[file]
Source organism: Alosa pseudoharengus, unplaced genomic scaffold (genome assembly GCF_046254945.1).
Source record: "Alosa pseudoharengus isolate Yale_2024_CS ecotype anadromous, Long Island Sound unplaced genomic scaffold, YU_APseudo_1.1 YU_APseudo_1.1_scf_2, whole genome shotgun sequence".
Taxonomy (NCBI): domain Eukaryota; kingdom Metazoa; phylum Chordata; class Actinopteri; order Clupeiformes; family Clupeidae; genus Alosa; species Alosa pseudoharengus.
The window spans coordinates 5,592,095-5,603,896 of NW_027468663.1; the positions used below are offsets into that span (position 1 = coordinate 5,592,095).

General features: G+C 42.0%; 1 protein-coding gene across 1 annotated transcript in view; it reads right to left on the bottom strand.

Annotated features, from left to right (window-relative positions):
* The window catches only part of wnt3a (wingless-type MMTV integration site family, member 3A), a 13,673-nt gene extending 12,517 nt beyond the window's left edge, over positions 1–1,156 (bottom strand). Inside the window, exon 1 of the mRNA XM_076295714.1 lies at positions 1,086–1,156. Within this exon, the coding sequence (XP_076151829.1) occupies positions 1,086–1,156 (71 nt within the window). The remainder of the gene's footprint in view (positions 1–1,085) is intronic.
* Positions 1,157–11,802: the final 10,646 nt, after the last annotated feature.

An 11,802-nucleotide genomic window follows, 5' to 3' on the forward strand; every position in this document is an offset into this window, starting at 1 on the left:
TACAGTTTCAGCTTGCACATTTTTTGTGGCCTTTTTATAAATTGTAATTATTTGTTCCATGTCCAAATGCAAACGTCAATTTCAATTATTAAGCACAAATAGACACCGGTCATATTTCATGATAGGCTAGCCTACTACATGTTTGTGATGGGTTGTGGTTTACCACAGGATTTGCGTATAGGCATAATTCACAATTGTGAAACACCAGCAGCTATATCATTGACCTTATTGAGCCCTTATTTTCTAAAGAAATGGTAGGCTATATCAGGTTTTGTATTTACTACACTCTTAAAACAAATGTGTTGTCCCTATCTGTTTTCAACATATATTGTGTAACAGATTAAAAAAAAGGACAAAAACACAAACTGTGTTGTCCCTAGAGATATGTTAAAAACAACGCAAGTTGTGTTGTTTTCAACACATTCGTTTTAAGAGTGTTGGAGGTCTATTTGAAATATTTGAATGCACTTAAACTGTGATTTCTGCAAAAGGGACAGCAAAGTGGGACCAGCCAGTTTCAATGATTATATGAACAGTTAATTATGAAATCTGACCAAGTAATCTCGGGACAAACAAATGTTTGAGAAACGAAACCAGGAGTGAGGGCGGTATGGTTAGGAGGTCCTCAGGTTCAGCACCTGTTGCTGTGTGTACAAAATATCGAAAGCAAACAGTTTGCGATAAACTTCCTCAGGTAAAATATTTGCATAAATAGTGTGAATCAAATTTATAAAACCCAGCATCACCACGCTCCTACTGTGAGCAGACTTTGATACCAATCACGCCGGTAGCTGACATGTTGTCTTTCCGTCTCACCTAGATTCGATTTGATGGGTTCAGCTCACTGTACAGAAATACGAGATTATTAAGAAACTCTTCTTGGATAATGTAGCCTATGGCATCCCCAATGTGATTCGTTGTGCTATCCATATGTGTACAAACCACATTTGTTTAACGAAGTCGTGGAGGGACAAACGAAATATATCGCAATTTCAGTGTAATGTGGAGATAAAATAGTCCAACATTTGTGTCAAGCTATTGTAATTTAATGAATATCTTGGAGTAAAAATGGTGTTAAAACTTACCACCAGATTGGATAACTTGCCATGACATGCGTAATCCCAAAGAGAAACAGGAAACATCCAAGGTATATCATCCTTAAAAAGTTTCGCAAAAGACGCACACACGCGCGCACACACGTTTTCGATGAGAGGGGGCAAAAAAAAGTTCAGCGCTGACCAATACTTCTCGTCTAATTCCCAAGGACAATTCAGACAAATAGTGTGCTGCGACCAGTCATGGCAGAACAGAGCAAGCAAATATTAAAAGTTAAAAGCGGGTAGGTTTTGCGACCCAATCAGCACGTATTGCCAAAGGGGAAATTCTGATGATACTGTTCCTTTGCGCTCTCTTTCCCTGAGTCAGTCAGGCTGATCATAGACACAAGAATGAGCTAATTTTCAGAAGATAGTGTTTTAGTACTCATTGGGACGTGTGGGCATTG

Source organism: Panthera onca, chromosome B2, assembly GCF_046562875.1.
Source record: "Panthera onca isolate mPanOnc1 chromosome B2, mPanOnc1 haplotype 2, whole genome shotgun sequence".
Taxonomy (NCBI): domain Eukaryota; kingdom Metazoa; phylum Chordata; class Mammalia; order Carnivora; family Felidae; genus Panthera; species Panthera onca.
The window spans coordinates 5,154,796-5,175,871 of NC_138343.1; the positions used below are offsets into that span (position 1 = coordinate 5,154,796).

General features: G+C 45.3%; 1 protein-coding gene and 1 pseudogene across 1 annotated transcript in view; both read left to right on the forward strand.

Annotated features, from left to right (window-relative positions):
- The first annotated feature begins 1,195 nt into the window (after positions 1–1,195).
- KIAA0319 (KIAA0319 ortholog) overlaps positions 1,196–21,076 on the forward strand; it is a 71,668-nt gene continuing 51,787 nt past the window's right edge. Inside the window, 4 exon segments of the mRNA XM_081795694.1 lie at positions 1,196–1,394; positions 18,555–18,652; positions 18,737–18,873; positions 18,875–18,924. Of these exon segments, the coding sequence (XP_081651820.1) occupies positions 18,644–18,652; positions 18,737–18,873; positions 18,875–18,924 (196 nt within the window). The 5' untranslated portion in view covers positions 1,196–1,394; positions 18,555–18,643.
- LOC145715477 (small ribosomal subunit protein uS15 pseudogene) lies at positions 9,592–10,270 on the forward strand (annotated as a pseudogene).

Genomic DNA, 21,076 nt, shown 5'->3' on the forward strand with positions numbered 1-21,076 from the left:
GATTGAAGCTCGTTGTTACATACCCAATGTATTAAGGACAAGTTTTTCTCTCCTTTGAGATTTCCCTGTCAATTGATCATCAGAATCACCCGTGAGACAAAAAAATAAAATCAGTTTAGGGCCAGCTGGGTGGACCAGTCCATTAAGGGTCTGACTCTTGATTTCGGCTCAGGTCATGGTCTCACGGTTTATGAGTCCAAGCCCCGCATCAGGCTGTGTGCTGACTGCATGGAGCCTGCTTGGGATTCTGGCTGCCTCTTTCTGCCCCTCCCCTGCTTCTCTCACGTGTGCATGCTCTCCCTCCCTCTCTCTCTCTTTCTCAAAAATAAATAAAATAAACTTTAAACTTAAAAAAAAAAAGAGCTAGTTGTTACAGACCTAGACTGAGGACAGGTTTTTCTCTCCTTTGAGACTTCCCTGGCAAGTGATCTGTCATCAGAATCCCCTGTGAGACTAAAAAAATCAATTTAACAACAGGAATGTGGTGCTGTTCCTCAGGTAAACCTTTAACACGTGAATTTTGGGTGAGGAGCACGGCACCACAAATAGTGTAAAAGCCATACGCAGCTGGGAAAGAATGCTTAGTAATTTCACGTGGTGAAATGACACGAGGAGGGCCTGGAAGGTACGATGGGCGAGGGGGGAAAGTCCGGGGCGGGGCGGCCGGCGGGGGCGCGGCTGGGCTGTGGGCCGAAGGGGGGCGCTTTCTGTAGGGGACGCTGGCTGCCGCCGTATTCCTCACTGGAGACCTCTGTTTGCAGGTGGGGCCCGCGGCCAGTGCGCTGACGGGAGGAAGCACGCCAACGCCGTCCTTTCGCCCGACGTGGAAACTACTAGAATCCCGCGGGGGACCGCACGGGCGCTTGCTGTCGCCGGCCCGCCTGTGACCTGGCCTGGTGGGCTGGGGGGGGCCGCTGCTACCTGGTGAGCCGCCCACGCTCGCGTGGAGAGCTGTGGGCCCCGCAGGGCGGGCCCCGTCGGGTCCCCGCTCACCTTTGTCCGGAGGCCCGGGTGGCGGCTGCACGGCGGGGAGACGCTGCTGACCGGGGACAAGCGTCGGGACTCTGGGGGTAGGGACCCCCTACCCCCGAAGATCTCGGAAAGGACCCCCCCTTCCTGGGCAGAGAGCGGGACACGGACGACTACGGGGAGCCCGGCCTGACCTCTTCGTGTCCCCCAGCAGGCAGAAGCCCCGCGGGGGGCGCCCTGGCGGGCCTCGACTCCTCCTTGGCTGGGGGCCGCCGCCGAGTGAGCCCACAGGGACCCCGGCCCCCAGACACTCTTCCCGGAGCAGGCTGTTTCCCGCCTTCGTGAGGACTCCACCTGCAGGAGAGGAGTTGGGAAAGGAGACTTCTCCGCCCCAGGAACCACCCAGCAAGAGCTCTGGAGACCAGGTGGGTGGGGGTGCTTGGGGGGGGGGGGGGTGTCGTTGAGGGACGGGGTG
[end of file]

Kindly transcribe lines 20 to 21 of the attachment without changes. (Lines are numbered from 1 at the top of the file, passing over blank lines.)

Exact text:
Genomic DNA, 21,076 nt, shown 5'->3' on the forward strand with positions numbered 1-21,076 from the left:
GATTGAAGCTCGTTGTTACATACCCAATGTATTAAGGACAAGTTTTTCTCTCCTTTGAGATTTCCCTGTCAATTGATCATCAGAATCACCCGTGAGACAAAAAAATAAAATCAGTTTAGGGCCAGCTGGGTGGACCAGTCCATTAAGGGTCTGACTCTTGATTTCGGCTCAGGTCATGGTCTCACGGTTTATGAGTCCAAGCCCCGCATCAGGCTGTGTGCTGACTGCATGGAGCCTGCTTGGGATTCTGGCTGCCTCTTTCTGCCCCTCCCCTGCTTCTCTCACGTGTGCATGCTCTCCCTCCCTCTCTCTCTCTTTCTCAAAAATAAATAAAATAAACTTTAAACTTAAAAAAAAAAAGAGCTAGTTGTTACAGACCTAGACTGAGGACAGGTTTTTCTCTCCTTTGAGACTTCCCTGGCAAGTGATCTGTCATCAGAATCCCCTGTGAGACTAAAAAAATCAATTTAACAACAGGAATGTGGTGCTGTTCCTCAGGTAAACCTTTAACACGTGAATTTTGGGTGAGGAGCACGGCACCACAAATAGTGTAAAAGCCATACGCAGCTGGGAAAGAATGCTTAGTAATTTCACGTGGTGAAATGACACGAGGAGGGCCTGGAAGGTACGATGGGCGAGGGGGGAAAGTCCGGGGCGGGGCGGCCGGCGGGGGCGCGGCTGGGCTGTGGGCCGAAGGGGGGCGCTTTCTGTAGGGGACGCTGGCTGCCGCCGTATTCCTCACTGGAGACCTCTGTTTGCAGGTGGGGCCCGCGGCCAGTGCGCTGACGGGAGGAAGCACGCCAACGCCGTCCTTTCGCCCGACGTGGAAACTACTAGAATCCCGCGGGGGACCGCACGGGCGCTTGCTGTCGCCGGCCCGCCTGTGACCTGGCCTGGTGGGCTGGGGGGGGCCGCTGCTACCTGGTGAGCCGCCCACGCTCGCGTGGAGAGCTGTGGGCCCCGCAGGGCGGGCCCCGTCGGGTCCCCGCTCACCTTTGTCCGGAGGCCCGGGTGGCGGCTGCACGGCGGGGAGACGCTGCTGACCGGGGACAAGCGTCGGGACTCTGGGGGTAGGGACCCCCTACCCCCGAAGATCTCGGAAAGGACCCCCCCTTCCTGGGCAGAGAGCGGGACACGGACGACTACGGGGAGCCCGGCCTGACCTCTTCGTGTCCCCCAGCAGGCAGAAGCCCCGCGGGGGGCGCCCTGGCGGGCCTCGACTCCTCCTTGGCTGGGGGCCGCCGCCGAGTGAGCCCACAGGGACCCCGGCCCCCAGACACTCTTCCCGGAGCAGGCTGTTTCCCGCCTTCGTGAGGACTCCACCTGCAGGAGAGGAGTTGGGAAAGGAGACTTCTCCGCCCCAGGAACCACCCAGCAAGAGCTCTGGAGACCAGGTGGGTGGGGGTGCTTGGGGGGGGGGGGGGTGTCGTTGAGGGACGGGGTG